11.Ahmed KN, Ruqaiyyah S. The Neuropathogenesis of Acanthamoeba encephalitis: Barriers to overcome J Cell Sci Ther 2011; S3:1-6.  Back to cited text no. 11
12.Zagardo MT, Castellani RJ, Zoarski GH, Bauserman SC. Granulomatous amebic encephalitis caused by leptomyxid amoebae in an HIV-infected patient. AJNR Am J Neuroradiol 1997;18:903-8.  Back to cited text no. 12
13.Feingold JM, Abraham J, Bilgrami S, Ngo N, Visvesara GS, Edwards RL, et al. Acanthamoeba meningoencephalitis following autologous peripheral stem cell transplantation. Bone Marrow Transplant 1998;22:297-300.  Back to cited text no. 13
14.McKellar MS, Mehta LR, Greenlee JE, Hale DC, Booton GC, Kelly DJ, et al. Fatal granulomatous Acanthamoeba encephalitis mimicking a stroke, diagnosed by correlation of results of sequential magnetic resonance imaging, biopsy, in vitro culture, immunofluorescence analysis, and molecular analysis. J Clin Microbiol 2006;44:4265-9.  Back to cited text no. 14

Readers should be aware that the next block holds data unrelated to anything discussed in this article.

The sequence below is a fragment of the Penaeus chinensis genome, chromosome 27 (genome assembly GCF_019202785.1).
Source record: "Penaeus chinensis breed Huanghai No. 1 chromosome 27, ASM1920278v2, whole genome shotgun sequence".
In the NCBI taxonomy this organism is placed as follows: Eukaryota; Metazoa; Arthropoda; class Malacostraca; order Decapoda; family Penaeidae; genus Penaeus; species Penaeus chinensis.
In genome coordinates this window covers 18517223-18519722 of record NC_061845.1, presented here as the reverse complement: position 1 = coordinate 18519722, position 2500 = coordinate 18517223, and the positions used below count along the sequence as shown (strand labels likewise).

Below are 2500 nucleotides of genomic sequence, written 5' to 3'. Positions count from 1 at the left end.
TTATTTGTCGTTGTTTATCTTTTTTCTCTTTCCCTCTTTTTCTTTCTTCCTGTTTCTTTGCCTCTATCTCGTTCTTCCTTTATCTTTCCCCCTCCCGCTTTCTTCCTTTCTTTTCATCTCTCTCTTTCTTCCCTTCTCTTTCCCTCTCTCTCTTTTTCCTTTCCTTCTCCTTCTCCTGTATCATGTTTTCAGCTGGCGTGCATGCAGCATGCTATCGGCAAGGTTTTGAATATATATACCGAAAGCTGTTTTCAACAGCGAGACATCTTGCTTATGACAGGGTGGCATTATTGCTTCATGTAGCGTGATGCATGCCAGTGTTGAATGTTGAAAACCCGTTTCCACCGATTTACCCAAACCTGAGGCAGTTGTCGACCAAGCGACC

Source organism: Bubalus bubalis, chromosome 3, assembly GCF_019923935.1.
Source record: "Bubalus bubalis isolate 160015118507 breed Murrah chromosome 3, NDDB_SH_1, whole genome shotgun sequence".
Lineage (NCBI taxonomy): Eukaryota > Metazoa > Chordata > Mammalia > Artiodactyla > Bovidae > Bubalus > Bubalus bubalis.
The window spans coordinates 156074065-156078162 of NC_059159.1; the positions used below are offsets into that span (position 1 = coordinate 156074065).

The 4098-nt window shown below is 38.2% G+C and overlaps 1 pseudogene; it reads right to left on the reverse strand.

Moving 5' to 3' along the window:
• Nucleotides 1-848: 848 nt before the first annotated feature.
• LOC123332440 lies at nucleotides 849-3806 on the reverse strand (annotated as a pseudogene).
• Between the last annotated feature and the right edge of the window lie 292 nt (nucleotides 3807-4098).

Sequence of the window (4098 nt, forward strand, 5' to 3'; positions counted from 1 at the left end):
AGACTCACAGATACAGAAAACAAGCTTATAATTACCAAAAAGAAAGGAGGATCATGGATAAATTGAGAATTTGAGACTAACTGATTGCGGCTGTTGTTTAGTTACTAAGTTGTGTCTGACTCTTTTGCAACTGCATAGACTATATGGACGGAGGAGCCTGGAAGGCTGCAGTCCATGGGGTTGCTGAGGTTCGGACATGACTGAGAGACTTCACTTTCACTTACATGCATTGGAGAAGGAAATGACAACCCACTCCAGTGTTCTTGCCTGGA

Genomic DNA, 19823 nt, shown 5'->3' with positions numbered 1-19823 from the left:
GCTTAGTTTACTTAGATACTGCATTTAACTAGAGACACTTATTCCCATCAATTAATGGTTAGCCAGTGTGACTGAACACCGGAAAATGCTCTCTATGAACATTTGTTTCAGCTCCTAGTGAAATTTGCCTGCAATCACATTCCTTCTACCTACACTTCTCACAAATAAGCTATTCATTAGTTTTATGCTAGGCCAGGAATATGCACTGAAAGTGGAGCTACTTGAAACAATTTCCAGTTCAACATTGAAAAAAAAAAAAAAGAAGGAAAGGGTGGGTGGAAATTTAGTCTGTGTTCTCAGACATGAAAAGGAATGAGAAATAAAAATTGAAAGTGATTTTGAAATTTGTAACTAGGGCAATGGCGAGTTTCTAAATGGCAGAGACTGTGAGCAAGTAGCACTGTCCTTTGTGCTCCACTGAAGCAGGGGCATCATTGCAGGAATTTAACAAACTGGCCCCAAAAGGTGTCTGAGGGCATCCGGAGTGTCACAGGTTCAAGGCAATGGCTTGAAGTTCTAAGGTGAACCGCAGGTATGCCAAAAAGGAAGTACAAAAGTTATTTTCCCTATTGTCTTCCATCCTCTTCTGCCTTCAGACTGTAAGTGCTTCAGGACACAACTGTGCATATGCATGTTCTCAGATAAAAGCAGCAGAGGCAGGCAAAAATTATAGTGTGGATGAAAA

15.Mader I, Rauer S, Gall P, Klose U. (1) H MR spectroscopy of inflammation, infection and ischemia of the brain. Eur J Radiol 2008;67:250-7.  Back to cited text no. 15
16.Khan NA. Acanthamoeba: Biology and increasing importance in human health. FEMS Microbiol Rev 2006;30:564-95.  Back to cited text no. 16
17.Victor M, Ropper AH, Adam s RD. Adams and Victor′s Principles of Neurology. Infection of Nervous system Medical publishing divison: McGraw-Hill Medical Pub Division; 2001. p. 775.  Back to cited text no. 17


  [Figure 1], [Figure 2], [Figure 3], [Figure 4]